In 2013 I was struck with a debilitating health challenge that forced me to reinvent my model. Over the next two years, I had four organs removed in three surgeries. Dealing with that challenge showed me that life is too short to be tied to a traditional business model with a big office, partners to compromise with, and employees to manage. I had also fallen into the rut of trading time for money managing website builds and branding projects chasing after clients the traditional way of using the RFP or Request for Proposal model. I decided to reinvent myself once again and started developing my speaking skills, writing books, and building a business that was scalable and could be done from anywhere in the world from my laptop.

In your opinion, were you a natural born entrepreneur or did you develop that aptitude later on? Can you explain what you mean?

The gifts and talents I was born with include creativity, problem-solving, and determination. Building on those traits does make me able to thrive along the entrepreneurial journey, but I wouldn’t say I was born an entrepreneur. Growing a business as an entrepreneur can be learned and I did develop the aptitude over time. That said, I did intentionally choose to get a BA degree in Communication Arts/PR and an MA in Business Management to set a solid foundation. From there, I have worked daily for decades to develop the skills they don’t teach you in school that entrepreneurship requires. I invest in coaching, personal development, professional development, and contribute to my professional associations as a board member so I can surround myself with people who are more successful than I with the goal of learning from them.

Was there somebody in your life who inspired or helped you to start your journey with your business? Can you share a story with us?

My husband Will has always been my biggest cheerleader traveling with me to speaking engagements when his schedule will allow it, being a sounding board for new ideas, and propping me up when I feel discouraged. As an entrepreneur, it is important to have a spouse that supports your aspirations. This is not a path that can be traveled alone. Having ditched the traditional business model for a home-based business requires that my husband supports my success because he sees the day-in and day-out realities up close and personal.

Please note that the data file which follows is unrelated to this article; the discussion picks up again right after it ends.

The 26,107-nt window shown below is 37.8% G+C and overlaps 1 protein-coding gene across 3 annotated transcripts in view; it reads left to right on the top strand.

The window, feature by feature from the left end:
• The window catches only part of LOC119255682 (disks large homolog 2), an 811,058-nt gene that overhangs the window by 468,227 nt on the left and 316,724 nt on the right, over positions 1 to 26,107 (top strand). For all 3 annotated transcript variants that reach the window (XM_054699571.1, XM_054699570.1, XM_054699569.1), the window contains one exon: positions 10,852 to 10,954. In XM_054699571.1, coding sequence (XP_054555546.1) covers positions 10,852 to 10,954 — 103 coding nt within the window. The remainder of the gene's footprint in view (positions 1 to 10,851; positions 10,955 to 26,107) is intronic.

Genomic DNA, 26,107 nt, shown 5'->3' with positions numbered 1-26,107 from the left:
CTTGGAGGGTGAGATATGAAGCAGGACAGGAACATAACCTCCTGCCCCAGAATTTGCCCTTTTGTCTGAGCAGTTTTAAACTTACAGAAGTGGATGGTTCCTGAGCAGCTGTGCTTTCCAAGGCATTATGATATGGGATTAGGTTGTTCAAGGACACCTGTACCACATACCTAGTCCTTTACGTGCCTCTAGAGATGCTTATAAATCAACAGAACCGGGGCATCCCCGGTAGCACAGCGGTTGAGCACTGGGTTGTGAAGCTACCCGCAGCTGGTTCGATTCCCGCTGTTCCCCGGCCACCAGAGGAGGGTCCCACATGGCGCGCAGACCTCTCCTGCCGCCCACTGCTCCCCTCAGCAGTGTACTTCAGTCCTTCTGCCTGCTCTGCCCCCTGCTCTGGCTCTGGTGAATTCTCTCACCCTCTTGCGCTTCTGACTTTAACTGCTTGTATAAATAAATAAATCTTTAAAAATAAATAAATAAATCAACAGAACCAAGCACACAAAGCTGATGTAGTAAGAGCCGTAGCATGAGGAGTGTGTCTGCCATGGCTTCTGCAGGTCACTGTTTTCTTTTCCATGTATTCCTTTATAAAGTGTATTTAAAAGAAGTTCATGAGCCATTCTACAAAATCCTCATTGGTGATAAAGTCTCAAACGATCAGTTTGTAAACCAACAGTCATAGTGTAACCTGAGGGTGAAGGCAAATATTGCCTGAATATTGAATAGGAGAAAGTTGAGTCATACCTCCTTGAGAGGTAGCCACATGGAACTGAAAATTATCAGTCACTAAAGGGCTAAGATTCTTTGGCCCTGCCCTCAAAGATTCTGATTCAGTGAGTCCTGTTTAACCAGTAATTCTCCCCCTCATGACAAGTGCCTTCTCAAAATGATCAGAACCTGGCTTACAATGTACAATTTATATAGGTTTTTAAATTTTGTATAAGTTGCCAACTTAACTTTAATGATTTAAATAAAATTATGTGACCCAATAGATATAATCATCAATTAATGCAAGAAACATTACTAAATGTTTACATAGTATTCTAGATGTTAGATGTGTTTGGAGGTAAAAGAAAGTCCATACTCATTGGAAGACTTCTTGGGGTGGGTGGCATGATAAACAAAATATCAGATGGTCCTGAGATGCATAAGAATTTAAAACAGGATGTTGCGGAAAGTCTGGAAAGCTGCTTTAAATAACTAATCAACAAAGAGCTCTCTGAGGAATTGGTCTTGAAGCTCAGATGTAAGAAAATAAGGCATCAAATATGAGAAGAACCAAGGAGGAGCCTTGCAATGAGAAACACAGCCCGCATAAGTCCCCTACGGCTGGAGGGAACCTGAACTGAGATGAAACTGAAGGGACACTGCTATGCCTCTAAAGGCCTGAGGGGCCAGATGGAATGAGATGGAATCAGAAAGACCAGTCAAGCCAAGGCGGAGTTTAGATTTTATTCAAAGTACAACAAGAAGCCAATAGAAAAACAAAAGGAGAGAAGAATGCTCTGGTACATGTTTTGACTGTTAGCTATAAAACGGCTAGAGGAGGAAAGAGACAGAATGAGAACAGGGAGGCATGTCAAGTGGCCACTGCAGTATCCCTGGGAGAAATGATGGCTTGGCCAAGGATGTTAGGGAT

What do you think makes your company stand out? Can you share a story?

Getting client results is what makes my company stand out. One of my clients is a consultant in the retail industry which everyone knows has been hit massively hard during the pandemic. After going through my program and using our company’s services during this trying time, she launched a new Attraction Marketing system that is resulting in big contracts in retail despite the challenges. We repackaged her service offerings to meet the new industry trends and clarified her position as the go-to expert in addition to creating evergreen marketing assets that tell her story and demonstrate her value 24/7 without her chasing clients or cold calling.

You are a successful business leader. Which three character traits do you think were most instrumental to your success? Can you please share a story or example for each?

The three character traits that were most instrumental to my success are creativity, problem-solving, and determination.

Creative thinking is a superpower as an entrepreneur because the only thing that is constant as a small business owner is change. In 2020, I was able to apply creative thinking strategies to overcome the challenges of having live events being canceled and potentially losing ⅓ of my revenue by building a robust video marketing campaign, hosting live webinars, and speaking for organizations on virtual summits. I set up an entire video studio with lights, cameras, and professional audio equipment to adapt. My tv background has proven to be invaluable during this time.